And of course we also had airborne QRM.

A real big thank you to Jamie the Director of the Texas Seaport Museum and to Mark, the bosun for their kind help and for allowing us to activate the grand ship. We quite obviously, could do not do this without you!

I hope we got to work you.  All logs from this year will be posted shortly on lotw and clublog.
Until next time, very 73 to you and yours.
Good dx and Island hunting.
Leslie, AD5WB

Update to BigIr Installation

I did some thinking and decided to pull up half of the radials I laid down.  My thinking was that the 6 ft width of the walkway between the house and the fence was too narrow for 12 radials without them interacting with each other.  I needed to have some room next to the house and next to the fence for the weed eater to feed! HI!
The antenna is playing just fine.  I have not been able to detect any on the air difference.  I have 12 radials each approximately 65 feet long.  SWR is good.  Signal reports are good.  So far so good.

Very 73 to you and yours.
Good Dx and Happy Island Hunting.

Leslie, ad5wb
League City, Texas

Sunday, January 5, 2014

Installation of BigIr antenna

Six months ago my wife and I moved to a new QTH.  We moved from Galveston Island to League City on the mainland.  We chose our new location, partially, because the deed restrictions allowed for the installation of ham radio antennas.  After getting permission from the HOA, I finally got around to installing my BigIr during the Christmas holidays. 

Like most installations mine is a compromise.  The depth of my backyard is only 13 ft.  I have utility lines behind the house.  And only a six foot easement between my house and the fence separating our yard from the neighbors.  The installation is being done in segments.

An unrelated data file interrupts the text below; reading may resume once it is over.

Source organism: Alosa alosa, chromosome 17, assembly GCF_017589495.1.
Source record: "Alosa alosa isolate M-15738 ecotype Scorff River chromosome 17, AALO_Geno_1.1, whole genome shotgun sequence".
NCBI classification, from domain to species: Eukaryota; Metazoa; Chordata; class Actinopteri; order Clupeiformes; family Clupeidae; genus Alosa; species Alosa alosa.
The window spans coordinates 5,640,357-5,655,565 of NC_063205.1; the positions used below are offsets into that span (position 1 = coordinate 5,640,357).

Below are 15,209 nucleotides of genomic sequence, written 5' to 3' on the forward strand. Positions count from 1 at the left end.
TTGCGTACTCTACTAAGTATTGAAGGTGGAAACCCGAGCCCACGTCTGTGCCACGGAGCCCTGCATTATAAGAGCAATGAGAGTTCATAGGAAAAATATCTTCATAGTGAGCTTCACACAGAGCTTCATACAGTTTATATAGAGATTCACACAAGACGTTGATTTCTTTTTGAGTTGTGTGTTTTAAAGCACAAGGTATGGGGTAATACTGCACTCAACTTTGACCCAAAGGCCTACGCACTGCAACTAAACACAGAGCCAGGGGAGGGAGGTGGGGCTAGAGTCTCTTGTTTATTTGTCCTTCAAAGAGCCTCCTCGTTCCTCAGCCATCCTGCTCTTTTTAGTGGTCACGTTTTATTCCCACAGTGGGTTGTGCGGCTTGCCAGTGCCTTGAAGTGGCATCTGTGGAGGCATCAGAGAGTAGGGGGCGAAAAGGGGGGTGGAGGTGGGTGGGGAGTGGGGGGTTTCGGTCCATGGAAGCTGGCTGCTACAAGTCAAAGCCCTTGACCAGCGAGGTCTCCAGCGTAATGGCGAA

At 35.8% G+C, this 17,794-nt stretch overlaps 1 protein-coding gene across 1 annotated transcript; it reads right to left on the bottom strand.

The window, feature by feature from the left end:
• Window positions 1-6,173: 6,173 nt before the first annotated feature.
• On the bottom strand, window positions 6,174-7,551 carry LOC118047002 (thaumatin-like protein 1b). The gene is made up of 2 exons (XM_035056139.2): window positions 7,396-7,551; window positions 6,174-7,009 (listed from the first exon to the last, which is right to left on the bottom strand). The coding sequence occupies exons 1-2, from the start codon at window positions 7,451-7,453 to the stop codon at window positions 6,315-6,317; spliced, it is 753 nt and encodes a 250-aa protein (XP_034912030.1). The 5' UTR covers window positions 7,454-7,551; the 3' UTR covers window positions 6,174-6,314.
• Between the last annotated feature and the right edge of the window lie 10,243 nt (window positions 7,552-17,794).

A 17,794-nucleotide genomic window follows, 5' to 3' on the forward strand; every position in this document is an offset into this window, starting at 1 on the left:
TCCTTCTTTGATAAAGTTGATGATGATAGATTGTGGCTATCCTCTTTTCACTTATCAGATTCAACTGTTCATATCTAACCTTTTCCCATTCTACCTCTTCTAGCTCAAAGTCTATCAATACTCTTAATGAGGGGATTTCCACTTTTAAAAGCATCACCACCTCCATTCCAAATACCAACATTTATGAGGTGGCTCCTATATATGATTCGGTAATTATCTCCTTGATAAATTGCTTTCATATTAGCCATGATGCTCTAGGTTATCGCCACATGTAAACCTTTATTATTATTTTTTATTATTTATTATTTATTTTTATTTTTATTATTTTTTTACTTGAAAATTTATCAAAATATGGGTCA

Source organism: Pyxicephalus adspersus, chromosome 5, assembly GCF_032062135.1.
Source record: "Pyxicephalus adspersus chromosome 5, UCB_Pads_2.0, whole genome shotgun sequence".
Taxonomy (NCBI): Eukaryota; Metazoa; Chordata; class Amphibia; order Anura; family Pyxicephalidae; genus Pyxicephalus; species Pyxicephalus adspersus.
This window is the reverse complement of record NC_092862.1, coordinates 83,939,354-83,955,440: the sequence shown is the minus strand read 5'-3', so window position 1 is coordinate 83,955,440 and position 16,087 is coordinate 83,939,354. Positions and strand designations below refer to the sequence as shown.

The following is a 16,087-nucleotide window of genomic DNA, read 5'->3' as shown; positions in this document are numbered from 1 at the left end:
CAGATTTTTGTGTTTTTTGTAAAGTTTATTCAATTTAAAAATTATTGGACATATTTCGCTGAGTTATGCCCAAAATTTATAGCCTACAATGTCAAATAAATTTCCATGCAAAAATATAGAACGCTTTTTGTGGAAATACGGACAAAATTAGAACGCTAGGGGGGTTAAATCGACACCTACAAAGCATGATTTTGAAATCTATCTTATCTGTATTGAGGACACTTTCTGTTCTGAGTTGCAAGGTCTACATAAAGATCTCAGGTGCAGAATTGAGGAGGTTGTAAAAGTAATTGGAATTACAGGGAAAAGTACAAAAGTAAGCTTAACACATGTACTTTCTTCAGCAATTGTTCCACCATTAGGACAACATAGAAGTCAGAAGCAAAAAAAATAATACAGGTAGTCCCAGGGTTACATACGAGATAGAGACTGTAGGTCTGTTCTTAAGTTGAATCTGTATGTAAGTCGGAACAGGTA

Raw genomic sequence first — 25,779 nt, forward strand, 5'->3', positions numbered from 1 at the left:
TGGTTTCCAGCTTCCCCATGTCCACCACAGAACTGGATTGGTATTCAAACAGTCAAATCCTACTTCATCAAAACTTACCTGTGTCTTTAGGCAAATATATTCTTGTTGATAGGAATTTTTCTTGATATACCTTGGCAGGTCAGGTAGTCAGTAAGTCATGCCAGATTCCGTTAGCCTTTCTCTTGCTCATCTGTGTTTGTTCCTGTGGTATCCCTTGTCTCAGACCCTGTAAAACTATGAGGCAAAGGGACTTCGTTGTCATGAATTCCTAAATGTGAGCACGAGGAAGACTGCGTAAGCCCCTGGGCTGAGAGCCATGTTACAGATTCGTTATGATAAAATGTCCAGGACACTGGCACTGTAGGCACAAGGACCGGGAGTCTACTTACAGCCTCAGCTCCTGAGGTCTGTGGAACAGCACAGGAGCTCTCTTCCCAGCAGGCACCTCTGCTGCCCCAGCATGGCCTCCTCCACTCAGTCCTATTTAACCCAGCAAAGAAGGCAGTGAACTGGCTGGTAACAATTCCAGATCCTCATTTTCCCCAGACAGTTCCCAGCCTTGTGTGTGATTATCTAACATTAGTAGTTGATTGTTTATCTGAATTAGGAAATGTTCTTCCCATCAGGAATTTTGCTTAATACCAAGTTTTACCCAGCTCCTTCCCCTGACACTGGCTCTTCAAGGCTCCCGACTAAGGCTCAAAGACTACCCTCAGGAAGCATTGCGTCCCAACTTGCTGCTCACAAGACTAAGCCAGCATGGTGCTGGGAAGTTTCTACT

I am planning on installing the 80 meter coil for my BigIr vertical antenna.  At that time, the coax and control cable will be buried in conduit and run up into the attic and then down into the shack.  I will also hide the ehu inside a fake landscaping boulder.

But for the moment I am on the air.  Playing radio and having fun.
Here are some pictures of the install as it is right now.

This photo shows the Transworld vertical antenna I was using, temporarily.  The blue tape marks the future site of the BigIr antenna.

The hole for mounting the BigIr mounting post.  The hole is approximately 12 inches square, 2 ft deep and expands to about 18 inches wide at the bottom.  I filled the bottom with about 4 inches of gravel for drainage.  I filled the hole with approximately 130 pounds of concrete.

Mounting post in place with the Dx Engineering radial plate and some radials.

The antenna is mounted with a 1:1 balun, there is an 8 ft ground rod at the side of the radial plate and a lightning arrestor on the radial plate as well.  You can see the 24-63 ft long radials in place.  As noted earlier, eventually I will mount the 80 meter coil and run the coax and control cable to the house via buried conduit.  For right now, I have to open the window and bring in both the coax and control cable when I wish to operate.

Since my yard is so small, the radials have to make a a 90 degree turn and run down both the east and west side of the house in the 6 foot easement.

This photo shows the antenna in place.  You can see the three guys, 2 run to the top of the fence and one to the house.  You can walk under all of them which helps make things YL friendly. HI!
You can also see some of the utility lines.  The utility lines closest to the antenna are low ones: cable and telephone.

So far the antenna is playing well.  As the work progresses I will run some shorter radials in a fan shape from the radial plate.  All radials are lawn stapled and the grass should absorb them this spring and summer.

If you have any questions or comments please feel free to contact me.

73 and good dx
Leslie, ad5wb
League City Texas

nice conditions today on 10 meters

I heard my first station ever, from Vietnam this morning.  What a treat.  I run a BirIr vertical so stations that others hear I often struggle to hear.  Running barefoot, I could not break the pileup.  But still a treat non the less.
I hope you signals are full quieting.
73 and good dx
Leslie, ad5wb
League City, Texas